So, you don’t have a large or complicated estate. Your kids are far into adulthood and self-sufficient. You don’t need a living trust. You aren’t that concerned what happens to your money after you pass, and you need a simple will, but you don’t want to pay an attorney to create one. Fair enough.
Tackling a simple estate plan on your own is relatively straight-forward if you are willing to learn a few things. The downside is if you miss a technical detail, your will may be unenforceable and defective. This blog provides some basic details in creating your own will. It is not legal advice. If you have any questions or issues at all, please contact an attorney.
First, make a list of your assets. Please see our blog on dying without an estate plan to determine what happens to your assets if you do not have a valid estate plan in place. If you fail to determine everything you own, and account for the same, then any asset not listed in your will are disposed of through Nevada’s interstate succession laws. Thus, you must list every asset you own if you want to determine who, or what, gets such assets when you die.
Second, make sure you own those assets. Sometimes the things you own might not be in your name. For example, perhaps a loved one gifted you a house or vehicle. But perhaps the loved one never transferred title in your name. Or perhaps you are a beneficiary of a Nevada trust but do not actually possess title to the trust funds. Even if you account for such assets in your will, the will does not transfer those assets unless you are listed on title. Thus, you should review to make sure, and correct, any such issues while you are still alive.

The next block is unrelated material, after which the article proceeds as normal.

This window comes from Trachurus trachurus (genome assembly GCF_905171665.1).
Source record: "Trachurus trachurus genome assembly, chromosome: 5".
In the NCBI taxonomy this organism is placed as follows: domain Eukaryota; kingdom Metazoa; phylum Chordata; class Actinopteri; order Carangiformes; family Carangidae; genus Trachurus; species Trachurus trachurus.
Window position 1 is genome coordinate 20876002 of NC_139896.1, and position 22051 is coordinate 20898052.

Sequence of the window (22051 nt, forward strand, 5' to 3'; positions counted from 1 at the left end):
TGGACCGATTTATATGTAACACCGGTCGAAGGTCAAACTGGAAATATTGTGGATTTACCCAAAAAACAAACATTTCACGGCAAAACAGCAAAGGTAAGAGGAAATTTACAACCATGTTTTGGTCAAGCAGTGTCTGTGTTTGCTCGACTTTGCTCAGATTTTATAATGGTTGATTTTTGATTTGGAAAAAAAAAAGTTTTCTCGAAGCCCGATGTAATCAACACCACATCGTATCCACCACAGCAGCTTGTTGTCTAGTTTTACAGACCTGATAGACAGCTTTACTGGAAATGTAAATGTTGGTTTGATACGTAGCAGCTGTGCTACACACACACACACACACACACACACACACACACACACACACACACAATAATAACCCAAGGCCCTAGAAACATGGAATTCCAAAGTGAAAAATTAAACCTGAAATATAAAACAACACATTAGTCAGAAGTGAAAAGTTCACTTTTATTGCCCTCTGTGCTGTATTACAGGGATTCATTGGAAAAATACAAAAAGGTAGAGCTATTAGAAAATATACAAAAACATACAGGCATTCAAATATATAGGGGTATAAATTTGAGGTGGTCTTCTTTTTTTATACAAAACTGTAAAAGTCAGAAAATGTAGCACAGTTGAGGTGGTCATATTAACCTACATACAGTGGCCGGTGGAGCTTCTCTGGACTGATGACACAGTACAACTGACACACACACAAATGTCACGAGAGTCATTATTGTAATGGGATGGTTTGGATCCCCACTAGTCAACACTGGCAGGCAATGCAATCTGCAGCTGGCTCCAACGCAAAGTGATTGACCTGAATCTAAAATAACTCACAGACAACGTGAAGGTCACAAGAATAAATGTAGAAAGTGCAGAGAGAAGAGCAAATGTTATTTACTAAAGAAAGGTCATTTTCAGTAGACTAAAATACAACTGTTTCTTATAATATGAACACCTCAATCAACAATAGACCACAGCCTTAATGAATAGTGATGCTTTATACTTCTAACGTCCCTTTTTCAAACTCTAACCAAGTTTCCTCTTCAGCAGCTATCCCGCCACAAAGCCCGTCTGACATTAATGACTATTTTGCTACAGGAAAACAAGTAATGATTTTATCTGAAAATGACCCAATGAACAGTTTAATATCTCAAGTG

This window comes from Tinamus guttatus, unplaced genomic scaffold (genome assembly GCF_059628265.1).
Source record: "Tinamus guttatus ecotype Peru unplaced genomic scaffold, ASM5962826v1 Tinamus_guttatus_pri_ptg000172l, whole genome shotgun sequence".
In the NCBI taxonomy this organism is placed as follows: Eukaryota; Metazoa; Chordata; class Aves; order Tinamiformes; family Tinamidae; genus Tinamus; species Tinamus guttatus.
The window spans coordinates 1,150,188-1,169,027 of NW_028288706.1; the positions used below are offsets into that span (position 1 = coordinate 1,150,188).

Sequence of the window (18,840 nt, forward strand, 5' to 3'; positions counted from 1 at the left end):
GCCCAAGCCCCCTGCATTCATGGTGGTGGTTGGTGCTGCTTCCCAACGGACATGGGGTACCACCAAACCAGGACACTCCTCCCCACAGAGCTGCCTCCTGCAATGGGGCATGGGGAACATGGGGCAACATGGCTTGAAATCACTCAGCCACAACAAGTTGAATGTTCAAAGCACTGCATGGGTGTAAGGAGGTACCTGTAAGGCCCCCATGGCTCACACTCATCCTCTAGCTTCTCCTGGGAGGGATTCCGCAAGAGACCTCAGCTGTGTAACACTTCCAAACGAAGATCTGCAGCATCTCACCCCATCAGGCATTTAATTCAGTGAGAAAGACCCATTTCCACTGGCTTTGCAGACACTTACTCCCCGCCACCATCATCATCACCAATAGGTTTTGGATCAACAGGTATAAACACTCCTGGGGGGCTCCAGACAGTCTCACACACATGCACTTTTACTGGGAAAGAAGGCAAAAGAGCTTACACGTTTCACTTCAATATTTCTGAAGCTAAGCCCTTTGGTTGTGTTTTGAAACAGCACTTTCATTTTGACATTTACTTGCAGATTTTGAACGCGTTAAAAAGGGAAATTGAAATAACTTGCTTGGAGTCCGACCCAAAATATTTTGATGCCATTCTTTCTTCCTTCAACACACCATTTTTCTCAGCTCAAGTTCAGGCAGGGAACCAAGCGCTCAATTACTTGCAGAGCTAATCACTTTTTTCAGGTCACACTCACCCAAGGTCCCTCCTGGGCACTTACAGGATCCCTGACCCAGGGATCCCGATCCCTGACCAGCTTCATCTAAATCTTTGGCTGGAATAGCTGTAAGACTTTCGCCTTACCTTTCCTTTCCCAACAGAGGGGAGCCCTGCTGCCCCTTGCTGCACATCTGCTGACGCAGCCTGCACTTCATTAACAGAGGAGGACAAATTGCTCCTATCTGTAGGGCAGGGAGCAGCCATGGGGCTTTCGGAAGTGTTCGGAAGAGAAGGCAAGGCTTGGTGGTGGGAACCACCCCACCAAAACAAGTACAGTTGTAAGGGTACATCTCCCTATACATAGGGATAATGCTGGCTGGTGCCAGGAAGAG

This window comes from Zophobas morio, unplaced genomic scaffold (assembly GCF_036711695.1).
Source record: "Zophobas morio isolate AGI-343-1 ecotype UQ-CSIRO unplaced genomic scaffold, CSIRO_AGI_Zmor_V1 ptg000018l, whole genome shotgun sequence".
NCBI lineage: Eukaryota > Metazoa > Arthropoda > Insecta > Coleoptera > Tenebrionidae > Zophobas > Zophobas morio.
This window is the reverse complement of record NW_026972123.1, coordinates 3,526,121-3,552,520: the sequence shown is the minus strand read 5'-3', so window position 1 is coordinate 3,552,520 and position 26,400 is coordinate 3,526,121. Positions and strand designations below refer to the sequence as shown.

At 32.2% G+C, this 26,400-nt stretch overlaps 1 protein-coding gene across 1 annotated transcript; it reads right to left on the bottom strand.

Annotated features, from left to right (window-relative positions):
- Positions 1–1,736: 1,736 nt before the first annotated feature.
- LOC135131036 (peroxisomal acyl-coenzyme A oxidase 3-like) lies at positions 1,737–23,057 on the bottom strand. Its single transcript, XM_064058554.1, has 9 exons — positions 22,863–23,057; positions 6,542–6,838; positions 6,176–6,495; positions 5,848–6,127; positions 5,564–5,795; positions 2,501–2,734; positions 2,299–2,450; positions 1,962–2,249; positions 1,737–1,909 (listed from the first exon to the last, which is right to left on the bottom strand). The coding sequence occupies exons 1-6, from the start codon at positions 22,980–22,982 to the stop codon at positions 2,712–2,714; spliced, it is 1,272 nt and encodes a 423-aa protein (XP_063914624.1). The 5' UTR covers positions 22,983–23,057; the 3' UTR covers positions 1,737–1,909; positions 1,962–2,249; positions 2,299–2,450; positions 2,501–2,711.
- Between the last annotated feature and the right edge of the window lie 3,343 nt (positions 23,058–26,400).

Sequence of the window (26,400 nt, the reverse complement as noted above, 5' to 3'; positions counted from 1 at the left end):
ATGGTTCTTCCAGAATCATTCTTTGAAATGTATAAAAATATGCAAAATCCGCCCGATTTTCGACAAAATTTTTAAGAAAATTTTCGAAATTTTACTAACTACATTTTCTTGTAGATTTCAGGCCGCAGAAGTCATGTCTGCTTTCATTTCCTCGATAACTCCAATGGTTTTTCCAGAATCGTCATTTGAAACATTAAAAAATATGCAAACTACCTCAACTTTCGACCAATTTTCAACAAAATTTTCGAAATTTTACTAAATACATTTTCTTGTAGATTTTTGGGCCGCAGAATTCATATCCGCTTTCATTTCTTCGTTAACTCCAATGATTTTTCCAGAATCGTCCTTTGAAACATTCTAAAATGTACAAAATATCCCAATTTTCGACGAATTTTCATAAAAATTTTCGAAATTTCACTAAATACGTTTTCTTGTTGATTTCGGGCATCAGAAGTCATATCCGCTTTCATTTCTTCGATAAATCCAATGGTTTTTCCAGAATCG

Third, draft a will. Dragonlawgroup.com provides a template will for your convenience. Please Contact Us to request one. Fill in the blanks that are provided. Make sure you list a beneficiary for each asset listed in the will. Read the will after you fill it out. Do not be intimidated by any “legalize” language within the document. A lay person should be able to understand a will drafted legal document, so it should make sense to you.
Fourth, Sentimental Items. for any sentimental items where its important that the correct person receives them upon your death, make sure you specifically list such items. For instance, I will that simply says “half of my assets go to my son and the other half goes to my daughter” does not account for specific items. Thus, if you have a painting, for example, that you want to gift your daughter, but your son wants it too, the Court will order to have the painting liquidated. Your children will split the sales price of the liquidation, but neither will get the painting, making it critical that you list such items.
Fifth, Power of Attorney and Healthcare Directive. Should you become unable to make your own financial or medical decisions in the future, you must have a power of attorney and healthcare power of attorney to make those decisions. Make sure that you fully trust whoever you name to make these decisions and provide two to three alternative people to substitute if the first person you name passes away before you.
Sixth, Execution. Execution is very important. If your will does not meet Nevada probate formalities, then the will is defective. The most important thing is that you sign the will and a self-proving affidavit in the presence of two witnesses and the notary who notarizes the will. It does not matter who the witnesses are, so long as they are mentally competent and not a beneficiary of the will.
Seventh, Store the will. Your will is useless if none of your loved ones knows you have a will or cannot find it. Thus, it’s a good idea to keep multiple copies of the will in your home. Store one in your bedside, in a safe, in your office, and on your computer where someone can easily find it.
Repeat steps one through seven every time you change or amend your will. However, label the numbered version of your will. For instance, “Second Last Will and Testament of the Jessica Smith Will.” By doing this, it will not be confusing which will controls. Make sure to destroy all copies of a previous will.
Finally, should you have any issues or questions, please contact an attorney for assistance.